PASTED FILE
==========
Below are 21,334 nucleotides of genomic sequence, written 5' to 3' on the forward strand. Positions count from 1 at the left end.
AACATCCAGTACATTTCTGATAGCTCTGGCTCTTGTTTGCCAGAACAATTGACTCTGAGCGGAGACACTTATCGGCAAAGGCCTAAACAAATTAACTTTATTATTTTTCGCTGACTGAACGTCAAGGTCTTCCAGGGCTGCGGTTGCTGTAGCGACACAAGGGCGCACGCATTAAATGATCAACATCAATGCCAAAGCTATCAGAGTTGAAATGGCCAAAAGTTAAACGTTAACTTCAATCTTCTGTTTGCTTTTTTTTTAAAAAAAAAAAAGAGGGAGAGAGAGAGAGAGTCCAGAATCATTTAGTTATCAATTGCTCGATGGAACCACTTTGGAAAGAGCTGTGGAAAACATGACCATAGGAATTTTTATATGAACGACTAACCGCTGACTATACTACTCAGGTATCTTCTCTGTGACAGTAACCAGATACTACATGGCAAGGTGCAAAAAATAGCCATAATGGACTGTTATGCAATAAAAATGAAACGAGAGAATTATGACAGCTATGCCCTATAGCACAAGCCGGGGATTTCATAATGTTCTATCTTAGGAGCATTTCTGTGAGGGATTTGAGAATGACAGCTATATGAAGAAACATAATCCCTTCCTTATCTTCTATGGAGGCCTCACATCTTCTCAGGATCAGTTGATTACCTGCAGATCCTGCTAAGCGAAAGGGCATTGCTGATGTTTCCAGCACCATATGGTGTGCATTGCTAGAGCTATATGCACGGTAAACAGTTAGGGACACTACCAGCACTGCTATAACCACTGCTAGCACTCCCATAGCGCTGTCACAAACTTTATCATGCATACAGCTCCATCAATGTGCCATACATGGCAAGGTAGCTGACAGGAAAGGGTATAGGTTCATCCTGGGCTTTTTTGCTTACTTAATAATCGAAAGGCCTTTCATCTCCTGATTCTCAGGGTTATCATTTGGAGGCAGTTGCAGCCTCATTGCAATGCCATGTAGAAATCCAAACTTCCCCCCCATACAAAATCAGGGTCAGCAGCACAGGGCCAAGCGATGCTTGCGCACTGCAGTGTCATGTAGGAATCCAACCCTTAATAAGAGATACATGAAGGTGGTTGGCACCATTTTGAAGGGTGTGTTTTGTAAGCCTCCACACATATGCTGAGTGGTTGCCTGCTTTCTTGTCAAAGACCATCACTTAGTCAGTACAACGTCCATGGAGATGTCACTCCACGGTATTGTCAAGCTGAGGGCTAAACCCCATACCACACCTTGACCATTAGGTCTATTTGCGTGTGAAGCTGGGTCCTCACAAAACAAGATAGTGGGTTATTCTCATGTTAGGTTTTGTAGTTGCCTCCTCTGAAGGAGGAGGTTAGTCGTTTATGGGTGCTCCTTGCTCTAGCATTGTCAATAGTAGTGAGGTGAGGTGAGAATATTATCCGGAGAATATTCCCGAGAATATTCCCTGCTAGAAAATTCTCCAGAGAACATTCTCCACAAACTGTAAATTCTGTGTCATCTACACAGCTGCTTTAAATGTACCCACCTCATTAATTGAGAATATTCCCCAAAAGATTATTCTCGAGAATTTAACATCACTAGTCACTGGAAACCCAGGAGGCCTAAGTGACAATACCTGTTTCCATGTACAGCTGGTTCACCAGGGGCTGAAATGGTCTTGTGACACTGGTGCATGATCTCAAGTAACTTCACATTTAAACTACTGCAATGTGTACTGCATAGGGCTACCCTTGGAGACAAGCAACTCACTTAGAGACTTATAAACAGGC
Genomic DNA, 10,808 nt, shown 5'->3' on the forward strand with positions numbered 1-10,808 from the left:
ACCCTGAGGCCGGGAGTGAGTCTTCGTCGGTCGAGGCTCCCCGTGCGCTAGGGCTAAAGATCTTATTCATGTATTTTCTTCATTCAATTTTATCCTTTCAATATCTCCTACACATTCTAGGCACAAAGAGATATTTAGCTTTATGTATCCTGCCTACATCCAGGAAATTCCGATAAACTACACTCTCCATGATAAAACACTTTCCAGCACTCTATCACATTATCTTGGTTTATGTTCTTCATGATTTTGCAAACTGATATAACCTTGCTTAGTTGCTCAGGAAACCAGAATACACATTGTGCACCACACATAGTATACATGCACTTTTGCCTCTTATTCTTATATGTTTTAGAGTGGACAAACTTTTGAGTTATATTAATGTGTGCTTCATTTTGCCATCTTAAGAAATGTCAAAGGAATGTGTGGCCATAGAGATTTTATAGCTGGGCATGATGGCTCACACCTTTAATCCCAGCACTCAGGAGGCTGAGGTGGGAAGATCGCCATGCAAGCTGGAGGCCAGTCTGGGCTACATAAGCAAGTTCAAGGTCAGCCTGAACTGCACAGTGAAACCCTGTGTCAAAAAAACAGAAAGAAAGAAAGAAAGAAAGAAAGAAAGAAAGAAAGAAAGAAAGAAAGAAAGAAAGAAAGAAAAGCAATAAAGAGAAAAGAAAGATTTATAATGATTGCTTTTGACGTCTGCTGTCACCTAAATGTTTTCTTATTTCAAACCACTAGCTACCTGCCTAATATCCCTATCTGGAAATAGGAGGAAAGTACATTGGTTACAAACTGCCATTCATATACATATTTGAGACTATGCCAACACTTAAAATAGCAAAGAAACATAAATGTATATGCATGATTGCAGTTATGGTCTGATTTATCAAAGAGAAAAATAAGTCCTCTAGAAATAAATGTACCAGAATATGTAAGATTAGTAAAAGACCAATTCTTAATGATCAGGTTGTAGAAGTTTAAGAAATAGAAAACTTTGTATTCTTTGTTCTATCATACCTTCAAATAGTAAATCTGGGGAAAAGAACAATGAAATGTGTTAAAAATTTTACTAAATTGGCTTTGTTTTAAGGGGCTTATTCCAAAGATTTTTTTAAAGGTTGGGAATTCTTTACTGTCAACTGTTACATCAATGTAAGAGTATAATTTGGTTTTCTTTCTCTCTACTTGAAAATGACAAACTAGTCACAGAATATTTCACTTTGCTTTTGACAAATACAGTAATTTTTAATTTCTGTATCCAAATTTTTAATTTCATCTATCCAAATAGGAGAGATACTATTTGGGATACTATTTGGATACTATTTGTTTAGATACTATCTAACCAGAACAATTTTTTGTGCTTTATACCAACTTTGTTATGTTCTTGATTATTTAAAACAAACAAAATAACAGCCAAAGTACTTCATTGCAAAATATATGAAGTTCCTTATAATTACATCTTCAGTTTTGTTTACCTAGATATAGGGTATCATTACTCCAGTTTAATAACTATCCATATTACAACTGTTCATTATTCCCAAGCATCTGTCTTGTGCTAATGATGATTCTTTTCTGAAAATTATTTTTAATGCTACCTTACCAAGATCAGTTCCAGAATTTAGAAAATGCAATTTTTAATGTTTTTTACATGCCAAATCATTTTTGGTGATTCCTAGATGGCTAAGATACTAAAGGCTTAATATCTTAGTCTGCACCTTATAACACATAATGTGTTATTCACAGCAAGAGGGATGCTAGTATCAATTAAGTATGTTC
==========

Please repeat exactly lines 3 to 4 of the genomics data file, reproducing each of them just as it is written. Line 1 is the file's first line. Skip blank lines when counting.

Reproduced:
Genomic DNA, 10,808 nt, shown 5'->3' on the forward strand with positions numbered 1-10,808 from the left:
ACCCTGAGGCCGGGAGTGAGTCTTCGTCGGTCGAGGCTCCCCGTGCGCTAGGGCTAAAGATCTTATTCATGTATTTTCTTCATTCAATTTTATCCTTTCAATATCTCCTACACATTCTAGGCACAAAGAGATATTTAGCTTTATGTATCCTGCCTACATCCAGGAAATTCCGATAAACTACACTCTCCATGATAAAACACTTTCCAGCACTCTATCACATTATCTTGGTTTATGTTCTTCATGATTTTGCAAACTGATATAACCTTGCTTAGTTGCTCAGGAAACCAGAATACACATTGTGCACCACACATAGTATACATGCACTTTTGCCTCTTATTCTTATATGTTTTAGAGTGGACAAACTTTTGAGTTATATTAATGTGTGCTTCATTTTGCCATCTTAAGAAATGTCAAAGGAATGTGTGGCCATAGAGATTTTATAGCTGGGCATGATGGCTCACACCTTTAATCCCAGCACTCAGGAGGCTGAGGTGGGAAGATCGCCATGCAAGCTGGAGGCCAGTCTGGGCTACATAAGCAAGTTCAAGGTCAGCCTGAACTGCACAGTGAAACCCTGTGTCAAAAAAACAGAAAGAAAGAAAGAAAGAAAGAAAGAAAGAAAGAAAGAAAGAAAGAAAGAAAGAAAGAAAGAAAAGCAATAAAGAGAAAAGAAAGATTTATAATGATTGCTTTTGACGTCTGCTGTCACCTAAATGTTTTCTTATTTCAAACCACTAGCTACCTGCCTAATATCCCTATCTGGAAATAGGAGGAAAGTACATTGGTTACAAACTGCCATTCATATACATATTTGAGACTATGCCAACACTTAAAATAGCAAAGAAACATAAATGTATATGCATGATTGCAGTTATGGTCTGATTTATCAAAGAGAAAAATAAGTCCTCTAGAAATAAATGTACCAGAATATGTAAGATTAGTAAAAGACCAATTCTTAATGATCAGGTTGTAGAAGTTTAAGAAATAGAAAACTTTGTATTCTTTGTTCTATCATACCTTCAAATAGTAAATCTGGGGAAAAGAACAATGAAATGTGTTAAAAATTTTACTAAATTGGCTTTGTTTTAAGGGGCTTATTCCAAAGATTTTTTTAAAGGTTGGGAATTCTTTACTGTCAACTGTTACATCAATGTAAGAGTATAATTTGGTTTTCTTTCTCTCTACTTGAAAATGACAAACTAGTCACAGAATATTTCACTTTGCTTTTGACAAATACAGTAATTTTTAATTTCTGTATCCAAATTTTTAATTTCATCTATCCAAATAGGAGAGATACTATTTGGGATACTATTTGGATACTATTTGTTTAGATACTATCTAACCAGAACAATTTTTTGTGCTTTATACCAACTTTGTTATGTTCTTGATTATTTAAAACAAACAAAATAACAGCCAAAGTACTTCATTGCAAAATATATGAAGTTCCTTATAATTACATCTTCAGTTTTGTTTACCTAGATATAGGGTATCATTACTCCAGTTTAATAACTATCCATATTACAACTGTTCATTATTCCCAAGCATCTGTCTTGTGCTAATGATGATTCTTTTCTGAAAATTATTTTTAATGCTACCTTACCAAGATCAGTTCCAGAATTTAGAAAATGCAATTTTTAATGTTTTTTACATGCCAAATCATTTTTGGTGATTCCTAGATGGCTAAGATACTAAAGGCTTAATATCTTAGTCTGCACCTTATAACACATAATGTGTTATTCACAGCAAGAGGGATGCTAGTATCAATTAAGTATGTTC